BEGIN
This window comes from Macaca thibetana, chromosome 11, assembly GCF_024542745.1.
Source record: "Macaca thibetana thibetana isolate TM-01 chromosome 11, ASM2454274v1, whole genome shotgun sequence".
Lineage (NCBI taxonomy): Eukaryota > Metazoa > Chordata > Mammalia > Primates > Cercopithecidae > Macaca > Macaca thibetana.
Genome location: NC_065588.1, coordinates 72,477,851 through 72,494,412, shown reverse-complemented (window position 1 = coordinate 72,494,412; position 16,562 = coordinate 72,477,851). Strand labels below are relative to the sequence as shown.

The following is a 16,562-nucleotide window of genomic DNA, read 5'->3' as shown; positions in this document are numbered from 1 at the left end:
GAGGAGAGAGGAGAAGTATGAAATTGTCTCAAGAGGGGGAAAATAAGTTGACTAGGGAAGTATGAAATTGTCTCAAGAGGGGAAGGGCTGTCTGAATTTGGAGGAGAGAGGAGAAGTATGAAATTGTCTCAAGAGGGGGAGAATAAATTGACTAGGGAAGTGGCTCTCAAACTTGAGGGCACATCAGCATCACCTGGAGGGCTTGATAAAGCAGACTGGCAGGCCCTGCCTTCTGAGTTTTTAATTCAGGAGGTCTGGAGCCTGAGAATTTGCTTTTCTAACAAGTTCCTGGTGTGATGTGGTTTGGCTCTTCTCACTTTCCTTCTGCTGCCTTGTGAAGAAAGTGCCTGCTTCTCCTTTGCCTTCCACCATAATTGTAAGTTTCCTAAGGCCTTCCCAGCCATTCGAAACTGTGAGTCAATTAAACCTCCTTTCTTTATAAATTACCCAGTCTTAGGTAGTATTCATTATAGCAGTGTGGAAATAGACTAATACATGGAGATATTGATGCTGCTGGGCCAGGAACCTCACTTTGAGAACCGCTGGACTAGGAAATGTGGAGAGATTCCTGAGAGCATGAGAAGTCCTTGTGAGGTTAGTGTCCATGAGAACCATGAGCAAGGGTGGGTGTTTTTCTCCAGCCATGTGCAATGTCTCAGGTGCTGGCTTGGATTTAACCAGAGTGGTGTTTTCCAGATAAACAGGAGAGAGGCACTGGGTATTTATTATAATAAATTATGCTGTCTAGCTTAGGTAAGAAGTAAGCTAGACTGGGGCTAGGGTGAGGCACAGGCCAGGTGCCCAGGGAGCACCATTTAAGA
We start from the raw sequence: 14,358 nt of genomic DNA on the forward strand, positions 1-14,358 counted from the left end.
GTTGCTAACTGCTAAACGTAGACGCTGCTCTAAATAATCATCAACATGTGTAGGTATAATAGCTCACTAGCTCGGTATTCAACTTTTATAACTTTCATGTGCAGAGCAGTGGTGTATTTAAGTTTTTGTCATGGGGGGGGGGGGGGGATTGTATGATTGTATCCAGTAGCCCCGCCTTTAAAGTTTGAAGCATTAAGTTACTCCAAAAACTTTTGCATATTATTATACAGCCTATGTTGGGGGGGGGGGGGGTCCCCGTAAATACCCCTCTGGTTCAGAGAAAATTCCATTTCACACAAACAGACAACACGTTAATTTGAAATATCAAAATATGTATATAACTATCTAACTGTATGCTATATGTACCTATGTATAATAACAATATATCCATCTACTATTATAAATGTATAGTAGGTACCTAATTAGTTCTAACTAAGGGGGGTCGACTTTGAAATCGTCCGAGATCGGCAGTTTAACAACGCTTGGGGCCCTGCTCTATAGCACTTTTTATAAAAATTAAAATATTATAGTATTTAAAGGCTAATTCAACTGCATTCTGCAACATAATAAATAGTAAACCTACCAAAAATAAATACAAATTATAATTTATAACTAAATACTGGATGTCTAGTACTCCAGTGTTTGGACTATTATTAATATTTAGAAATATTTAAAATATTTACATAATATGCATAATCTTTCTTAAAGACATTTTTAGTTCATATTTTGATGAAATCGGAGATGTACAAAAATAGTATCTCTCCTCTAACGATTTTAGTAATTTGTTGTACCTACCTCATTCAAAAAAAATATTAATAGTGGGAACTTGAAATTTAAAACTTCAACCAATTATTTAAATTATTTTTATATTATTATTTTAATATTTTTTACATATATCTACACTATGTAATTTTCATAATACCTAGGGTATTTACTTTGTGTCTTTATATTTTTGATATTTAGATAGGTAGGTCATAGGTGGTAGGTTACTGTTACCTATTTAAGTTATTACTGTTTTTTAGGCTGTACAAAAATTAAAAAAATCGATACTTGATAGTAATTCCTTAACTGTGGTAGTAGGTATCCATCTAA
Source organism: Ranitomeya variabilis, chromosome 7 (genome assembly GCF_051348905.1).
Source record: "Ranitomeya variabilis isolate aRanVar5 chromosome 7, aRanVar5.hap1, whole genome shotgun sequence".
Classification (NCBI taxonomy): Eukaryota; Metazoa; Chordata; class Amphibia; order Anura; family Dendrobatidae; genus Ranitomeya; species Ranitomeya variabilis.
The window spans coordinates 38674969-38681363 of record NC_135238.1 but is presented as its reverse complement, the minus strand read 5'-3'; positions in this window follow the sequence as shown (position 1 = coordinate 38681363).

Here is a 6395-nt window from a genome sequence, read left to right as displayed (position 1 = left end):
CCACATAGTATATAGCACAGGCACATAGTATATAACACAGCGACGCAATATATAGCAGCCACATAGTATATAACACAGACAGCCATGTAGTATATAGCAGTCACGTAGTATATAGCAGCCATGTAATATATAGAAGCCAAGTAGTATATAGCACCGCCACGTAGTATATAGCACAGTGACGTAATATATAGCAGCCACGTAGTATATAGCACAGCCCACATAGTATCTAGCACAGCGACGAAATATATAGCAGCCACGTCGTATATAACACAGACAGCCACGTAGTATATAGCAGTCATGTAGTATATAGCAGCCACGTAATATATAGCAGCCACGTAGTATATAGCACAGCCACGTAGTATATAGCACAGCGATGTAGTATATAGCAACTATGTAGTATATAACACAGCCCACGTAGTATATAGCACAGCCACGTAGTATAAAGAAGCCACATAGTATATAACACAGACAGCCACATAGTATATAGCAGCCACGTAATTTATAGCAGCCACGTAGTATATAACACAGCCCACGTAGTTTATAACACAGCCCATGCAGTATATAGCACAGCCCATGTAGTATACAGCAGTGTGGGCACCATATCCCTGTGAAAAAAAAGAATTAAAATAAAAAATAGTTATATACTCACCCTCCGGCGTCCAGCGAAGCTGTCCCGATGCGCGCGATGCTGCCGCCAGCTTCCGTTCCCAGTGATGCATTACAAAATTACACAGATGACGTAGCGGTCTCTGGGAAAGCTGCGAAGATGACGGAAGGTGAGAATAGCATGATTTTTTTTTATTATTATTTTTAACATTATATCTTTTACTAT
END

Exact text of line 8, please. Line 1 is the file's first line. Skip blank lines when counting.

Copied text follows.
GTTGCTAACTGCTAAACGTAGACGCTGCTCTAAATAATCATCAACATGTGTAGGTATAATAGCTCACTAGCTCGGTATTCAACTTTTATAACTTTCATGTGCAGAGCAGTGGTGTATTTAAGTTTTTGTCATGGGGGGGGGGGGGGGATTGTATGATTGTATCCAGTAGCCCCGCCTTTAAAGTTTGAAGCATTAAGTTACTCCAAAAACTTTTGCATATTATTATACAGCCTATGTTGGGGGGGGGGGGGGTCCCCGTAAATACCCCTCTGGTTCAGAGAAAATTCCATTTCACACAAACAGACAACACGTTAATTTGAAATATCAAAATATGTATATAACTATCTAACTGTATGCTATATGTACCTATGTATAATAACAATATATCCATCTACTATTATAAATGTATAGTAGGTACCTAATTAGTTCTAACTAAGGGGGGTCGACTTTGAAATCGTCCGAGATCGGCAGTTTAACAACGCTTGGGGCCCTGCTCTATAGCACTTTTTATAAAAATTAAAATATTATAGTATTTAAAGGCTAATTCAACTGCATTCTGCAACATAATAAATAGTAAACCTACCAAAAATAAATACAAATTATAATTTATAACTAAATACTGGATGTCTAGTACTCCAGTGTTTGGACTATTATTAATATTTAGAAATATTTAAAATATTTACATAATATGCATAATCTTTCTTAAAGACATTTTTAGTTCATATTTTGATGAAATCGGAGATGTACAAAAATAGTATCTCTCCTCTAACGATTTTAGTAATTTGTTGTACCTACCTCATTCAAAAAAAATATTAATAGTGGGAACTTGAAATTTAAAACTTCAACCAATTATTTAAATTATTTTTATATTATTATTTTAATATTTTTTACATATATCTACACTATGTAATTTTCATAATACCTAGGGTATTTACTTTGTGTCTTTATATTTTTGATATTTAGATAGGTAGGTCATAGGTGGTAGGTTACTGTTACCTATTTAAGTTATTACTGTTTTTTAGGCTGTACAAAAATTAAAAAAATCGATACTTGATAGTAATTCCTTAACTGTGGTAGTAGGTATCCATCTAA